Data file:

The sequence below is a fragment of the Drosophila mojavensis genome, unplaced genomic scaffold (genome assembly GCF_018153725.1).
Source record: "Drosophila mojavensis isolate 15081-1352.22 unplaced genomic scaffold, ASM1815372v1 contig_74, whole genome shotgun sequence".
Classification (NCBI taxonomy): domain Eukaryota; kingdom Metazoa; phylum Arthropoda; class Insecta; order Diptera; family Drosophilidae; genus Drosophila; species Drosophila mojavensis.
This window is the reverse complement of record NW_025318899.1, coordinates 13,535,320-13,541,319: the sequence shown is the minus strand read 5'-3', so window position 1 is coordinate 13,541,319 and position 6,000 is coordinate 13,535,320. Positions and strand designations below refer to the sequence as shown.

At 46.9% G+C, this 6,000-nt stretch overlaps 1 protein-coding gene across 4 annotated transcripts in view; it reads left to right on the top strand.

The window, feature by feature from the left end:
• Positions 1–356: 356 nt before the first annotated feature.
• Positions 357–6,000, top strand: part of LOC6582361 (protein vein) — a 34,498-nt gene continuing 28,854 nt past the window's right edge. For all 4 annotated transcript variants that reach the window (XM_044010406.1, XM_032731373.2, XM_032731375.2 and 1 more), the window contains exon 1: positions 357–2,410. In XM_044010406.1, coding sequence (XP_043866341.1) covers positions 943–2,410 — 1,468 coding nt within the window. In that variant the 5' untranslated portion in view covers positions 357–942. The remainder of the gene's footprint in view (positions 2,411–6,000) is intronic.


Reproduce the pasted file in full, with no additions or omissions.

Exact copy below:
The sequence below is a fragment of the Drosophila mojavensis genome, unplaced genomic scaffold (genome assembly GCF_018153725.1).
Source record: "Drosophila mojavensis isolate 15081-1352.22 unplaced genomic scaffold, ASM1815372v1 contig_74, whole genome shotgun sequence".
Classification (NCBI taxonomy): domain Eukaryota; kingdom Metazoa; phylum Arthropoda; class Insecta; order Diptera; family Drosophilidae; genus Drosophila; species Drosophila mojavensis.
This window is the reverse complement of record NW_025318899.1, coordinates 13,535,320-13,541,319: the sequence shown is the minus strand read 5'-3', so window position 1 is coordinate 13,541,319 and position 6,000 is coordinate 13,535,320. Positions and strand designations below refer to the sequence as shown.

At 46.9% G+C, this 6,000-nt stretch overlaps 1 protein-coding gene across 4 annotated transcripts in view; it reads left to right on the top strand.

The window, feature by feature from the left end:
• Positions 1–356: 356 nt before the first annotated feature.
• Positions 357–6,000, top strand: part of LOC6582361 (protein vein) — a 34,498-nt gene continuing 28,854 nt past the window's right edge. For all 4 annotated transcript variants that reach the window (XM_044010406.1, XM_032731373.2, XM_032731375.2 and 1 more), the window contains exon 1: positions 357–2,410. In XM_044010406.1, coding sequence (XP_043866341.1) covers positions 943–2,410 — 1,468 coding nt within the window. In that variant the 5' untranslated portion in view covers positions 357–942. The remainder of the gene's footprint in view (positions 2,411–6,000) is intronic.